We are now two days into OAW 2009 and have been having some great meetings.
One in particular stands out.
When we make the rounds on the Hill, we see a certain local or regional distinctiveness in many of the offices we visit. Sometimes it's just the photos and plaques on the walls, sometimes it's handouts of local products from the district (usually snack food -- peanuts, etc.), but sometimes it's a cultural difference you see in the people you are meeting with. There is no better example of that than the office of a member of Congress representing New York that we saw on Monday.
We sat down with this staffer and immediately experienced that exaggerated stereotype of direct, blunt and frank New York-ness. You would recognize this from the movies, except that he wasn't a fully-armed member of the mafia (that I know of), and his violence towards us wasn't physical, but purely verbal.
The staffer stopped us in our tracks as we were explaining a particular issue and demanded to know what our "ask" was. In other words, "we understand your problem, but what do you want us to do about it?"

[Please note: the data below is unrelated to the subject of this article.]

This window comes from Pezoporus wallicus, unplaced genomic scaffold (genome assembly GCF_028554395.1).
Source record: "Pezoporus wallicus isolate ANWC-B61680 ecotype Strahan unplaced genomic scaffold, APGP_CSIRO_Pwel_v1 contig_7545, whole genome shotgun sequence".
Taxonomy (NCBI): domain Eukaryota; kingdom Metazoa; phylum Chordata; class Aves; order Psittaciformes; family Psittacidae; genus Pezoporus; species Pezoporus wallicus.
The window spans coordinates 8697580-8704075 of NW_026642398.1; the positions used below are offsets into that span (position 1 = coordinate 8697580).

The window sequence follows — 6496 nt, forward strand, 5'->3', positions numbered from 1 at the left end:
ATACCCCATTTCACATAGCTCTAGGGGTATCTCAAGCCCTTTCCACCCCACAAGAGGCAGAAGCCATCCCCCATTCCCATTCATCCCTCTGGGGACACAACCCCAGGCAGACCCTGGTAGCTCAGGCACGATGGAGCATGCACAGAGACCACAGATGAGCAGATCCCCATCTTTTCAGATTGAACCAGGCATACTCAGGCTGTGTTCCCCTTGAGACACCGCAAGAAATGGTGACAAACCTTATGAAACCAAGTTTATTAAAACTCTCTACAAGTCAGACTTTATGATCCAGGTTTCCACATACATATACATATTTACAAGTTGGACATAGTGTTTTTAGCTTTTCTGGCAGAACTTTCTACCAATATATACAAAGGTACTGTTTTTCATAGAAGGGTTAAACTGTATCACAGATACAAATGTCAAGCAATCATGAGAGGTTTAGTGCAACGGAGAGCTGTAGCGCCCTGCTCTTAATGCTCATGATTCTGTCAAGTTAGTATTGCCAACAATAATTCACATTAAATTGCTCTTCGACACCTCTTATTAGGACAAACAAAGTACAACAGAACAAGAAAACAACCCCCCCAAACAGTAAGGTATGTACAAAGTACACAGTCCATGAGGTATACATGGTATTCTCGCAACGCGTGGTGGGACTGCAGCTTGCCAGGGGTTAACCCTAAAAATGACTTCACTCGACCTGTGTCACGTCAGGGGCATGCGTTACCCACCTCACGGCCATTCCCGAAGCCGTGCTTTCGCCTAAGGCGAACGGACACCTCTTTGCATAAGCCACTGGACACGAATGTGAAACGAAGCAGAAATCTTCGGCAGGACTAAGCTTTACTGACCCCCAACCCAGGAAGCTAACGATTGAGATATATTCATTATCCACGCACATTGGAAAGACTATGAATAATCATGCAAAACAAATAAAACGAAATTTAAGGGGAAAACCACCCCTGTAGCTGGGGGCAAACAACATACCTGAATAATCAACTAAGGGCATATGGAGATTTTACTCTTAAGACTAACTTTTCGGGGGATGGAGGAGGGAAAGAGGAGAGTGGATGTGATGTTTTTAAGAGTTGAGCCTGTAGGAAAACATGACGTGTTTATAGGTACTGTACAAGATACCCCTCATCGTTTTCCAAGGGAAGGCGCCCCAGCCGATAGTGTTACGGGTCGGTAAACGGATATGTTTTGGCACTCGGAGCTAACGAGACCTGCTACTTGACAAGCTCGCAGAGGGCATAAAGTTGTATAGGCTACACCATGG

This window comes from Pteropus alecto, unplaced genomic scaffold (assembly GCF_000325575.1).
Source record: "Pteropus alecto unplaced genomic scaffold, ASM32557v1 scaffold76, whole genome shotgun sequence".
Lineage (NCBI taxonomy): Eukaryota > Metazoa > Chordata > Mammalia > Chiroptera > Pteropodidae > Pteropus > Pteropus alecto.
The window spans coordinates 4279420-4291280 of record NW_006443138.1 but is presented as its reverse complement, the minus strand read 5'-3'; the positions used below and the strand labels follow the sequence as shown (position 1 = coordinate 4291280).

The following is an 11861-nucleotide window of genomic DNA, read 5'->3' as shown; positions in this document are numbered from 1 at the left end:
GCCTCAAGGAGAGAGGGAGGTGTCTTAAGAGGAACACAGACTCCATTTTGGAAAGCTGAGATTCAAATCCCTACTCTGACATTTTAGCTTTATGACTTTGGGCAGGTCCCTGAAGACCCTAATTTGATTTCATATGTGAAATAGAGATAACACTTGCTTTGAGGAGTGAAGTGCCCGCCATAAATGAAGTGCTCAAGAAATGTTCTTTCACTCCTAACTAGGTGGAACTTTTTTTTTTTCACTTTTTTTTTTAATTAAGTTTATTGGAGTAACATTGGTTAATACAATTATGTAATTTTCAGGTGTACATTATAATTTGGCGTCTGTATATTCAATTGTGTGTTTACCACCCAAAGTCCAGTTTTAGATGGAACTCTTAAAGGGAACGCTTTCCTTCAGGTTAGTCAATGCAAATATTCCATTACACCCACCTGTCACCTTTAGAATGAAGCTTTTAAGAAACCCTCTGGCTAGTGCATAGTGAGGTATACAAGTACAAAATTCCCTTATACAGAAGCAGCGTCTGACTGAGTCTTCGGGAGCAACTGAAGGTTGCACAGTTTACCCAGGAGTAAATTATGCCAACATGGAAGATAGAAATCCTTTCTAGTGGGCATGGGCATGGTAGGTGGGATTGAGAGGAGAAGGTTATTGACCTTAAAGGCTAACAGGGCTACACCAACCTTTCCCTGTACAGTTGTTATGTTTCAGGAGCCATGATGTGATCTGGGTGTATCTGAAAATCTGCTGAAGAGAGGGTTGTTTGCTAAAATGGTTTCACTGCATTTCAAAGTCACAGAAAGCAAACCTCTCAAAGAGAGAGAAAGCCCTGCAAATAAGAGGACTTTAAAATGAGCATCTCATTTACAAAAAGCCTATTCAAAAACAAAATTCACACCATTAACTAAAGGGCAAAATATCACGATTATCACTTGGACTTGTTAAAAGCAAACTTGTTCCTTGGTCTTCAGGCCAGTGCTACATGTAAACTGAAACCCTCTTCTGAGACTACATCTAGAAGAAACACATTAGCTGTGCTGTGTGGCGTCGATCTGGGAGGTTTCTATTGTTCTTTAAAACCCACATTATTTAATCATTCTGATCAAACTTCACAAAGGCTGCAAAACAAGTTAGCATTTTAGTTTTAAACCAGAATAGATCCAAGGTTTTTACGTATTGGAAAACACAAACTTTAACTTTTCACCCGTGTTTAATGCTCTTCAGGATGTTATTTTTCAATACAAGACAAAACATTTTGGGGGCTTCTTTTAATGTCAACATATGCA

This is a simple and obvious question, but the answer isn't always so easy. Some offices are the right place to talk to about introducing a bill into a particular committee, some for making a phone call to open some other important door for you, etc. Not everyone can do the same things for you on every issue.
Having a staffer directly confront you with the question, no matter how bluntly he does it, is a good thing. It forces you to think through the position you are taking and hone the message to that office. Some staffers just politely bob their heads and sit there making a shopping list so that they look like they are taking notes on everything you are saying. This guy was direct, confrontational and abrupt and I'm glad we went to see him. He wanted to know exactly what we want of him and by getting direct and somewhat harsh, he forced us to think it through aloud with him, which ultimately is better both for him and for us.
Of course, I'm glad that all 535 offices aren't as challenging as that New Yorker. If they were, this week would be even more exhausting than it already is.